In February 2016, during the International Roma Conference, the Indian Minister of External Affairs stated that the people of the Roma community were children of India. The conference ended with a recommendation to the Government of India to recognize the Roma community spread across 30 countries as a part of the Indian diaspora.[29]

Migration to the US

"How War is driving the Gipsies to America", article from newspaper, The Star Press, 1915

The first Roma to come to the United States arrived in Virginia, Georgia, New Jersey and Louisiana during the 1500s.[30] Romani slaves were first shipped to the Americas with Columbus in 1498.[31] Spain sent Romani slaves to their Louisiana colony between 1762 and 1800.[32] An Afro-Romani community exists in St. Martin Parish due to intermarriage of freed African American and Romani slaves.[33] The first Roma to arrive in the United States came from the British Isles. Other Roma later came from the Mediterranean, along with the general shift of immigrants from northern to southern Europe. Among these were Roma, who moved out of Romania and Moldova in the nineteenth century. They travelled through Austria-Hungary, Italy and the Balkans, to arrive in New York in 1881.[34] The Romanichal, the first Romani group to arrive in North America in large numbers, moved to America from Britain around 1850. The Rom were the second subgroup of Roma to immigrate to the United States. They came from Germany and other parts of western Europe. The third was the Ludar. They came from southern European ports beginning in 1882.[35] Iberian Gitanos and Balkan Romani, the ancestors of most of the Romani population in the United States today, began immigrating to the United States on a large scale over the latter half of the 19th century coinciding with the weakening grip of the Ottoman Empire and the Ottoman Wars in Europe in the 19th century, which ultimately culminated in the Russo-Turkish War (1877–1878), freeing many ethnic Eastern Europeans from Ottoman dominance and producing new waves of Romani immigrants.[36] Other Roma mainly came from Greece and Italy.[37] England and Scotland had shipped Romani slaves to Virginia.[38] The Kalderash first arrived in the United States in the 1880s. Many of them came from Austria-Hungary, Russia and Serbia, as well as from Italy, Greece, Romania and Turkey. The arrival of the Kalderash, rudari and the other subgroups of Romani at this time more or less wiped out the Roma who had arrived in United States during the colonial period. Their arrival coincided with the large wave of immigration from Eastern Europe.[39] Early Romani immigrants listed such diverse occupations as farmer, laborer, showman, animal trainer, horse trader, musician, and coppersmith, among others, to census takers. In the 19th century, Romani American men tended to pursue nomadic European occupations, while Romani American women often practiced fortune telling.[40]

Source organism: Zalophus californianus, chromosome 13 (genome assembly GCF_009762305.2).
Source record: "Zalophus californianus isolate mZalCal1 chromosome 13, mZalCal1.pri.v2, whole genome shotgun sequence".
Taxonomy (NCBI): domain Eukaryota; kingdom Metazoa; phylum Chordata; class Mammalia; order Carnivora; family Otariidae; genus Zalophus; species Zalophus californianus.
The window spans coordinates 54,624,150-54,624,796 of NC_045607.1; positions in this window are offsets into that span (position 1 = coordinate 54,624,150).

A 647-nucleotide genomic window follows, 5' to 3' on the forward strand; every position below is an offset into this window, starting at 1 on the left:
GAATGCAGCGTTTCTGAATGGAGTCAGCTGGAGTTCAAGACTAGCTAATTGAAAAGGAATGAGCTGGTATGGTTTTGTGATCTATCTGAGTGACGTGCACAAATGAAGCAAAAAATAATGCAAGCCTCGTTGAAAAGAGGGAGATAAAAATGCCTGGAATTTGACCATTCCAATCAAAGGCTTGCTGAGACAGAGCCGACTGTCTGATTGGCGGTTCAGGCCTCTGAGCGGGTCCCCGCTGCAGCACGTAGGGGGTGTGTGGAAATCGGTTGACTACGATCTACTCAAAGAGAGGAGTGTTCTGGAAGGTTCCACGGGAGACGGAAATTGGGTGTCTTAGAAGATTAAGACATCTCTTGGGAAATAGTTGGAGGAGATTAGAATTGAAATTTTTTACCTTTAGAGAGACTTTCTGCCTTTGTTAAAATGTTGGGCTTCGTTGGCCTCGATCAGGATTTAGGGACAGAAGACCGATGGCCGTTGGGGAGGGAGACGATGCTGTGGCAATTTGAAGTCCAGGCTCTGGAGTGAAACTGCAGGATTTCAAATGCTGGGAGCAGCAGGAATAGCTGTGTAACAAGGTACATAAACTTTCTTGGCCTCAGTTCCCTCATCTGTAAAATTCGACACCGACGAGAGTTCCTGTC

That wave of Romani immigration comprised Romani-speaking peoples like the Kalderash, Machvaya, Lovari and Churari, and ethnically Romani groups that had integrated more within the Central and Eastern European societies, such as the Boyash (Ludari) of Romania and the Bashalde of Slovakia.[41]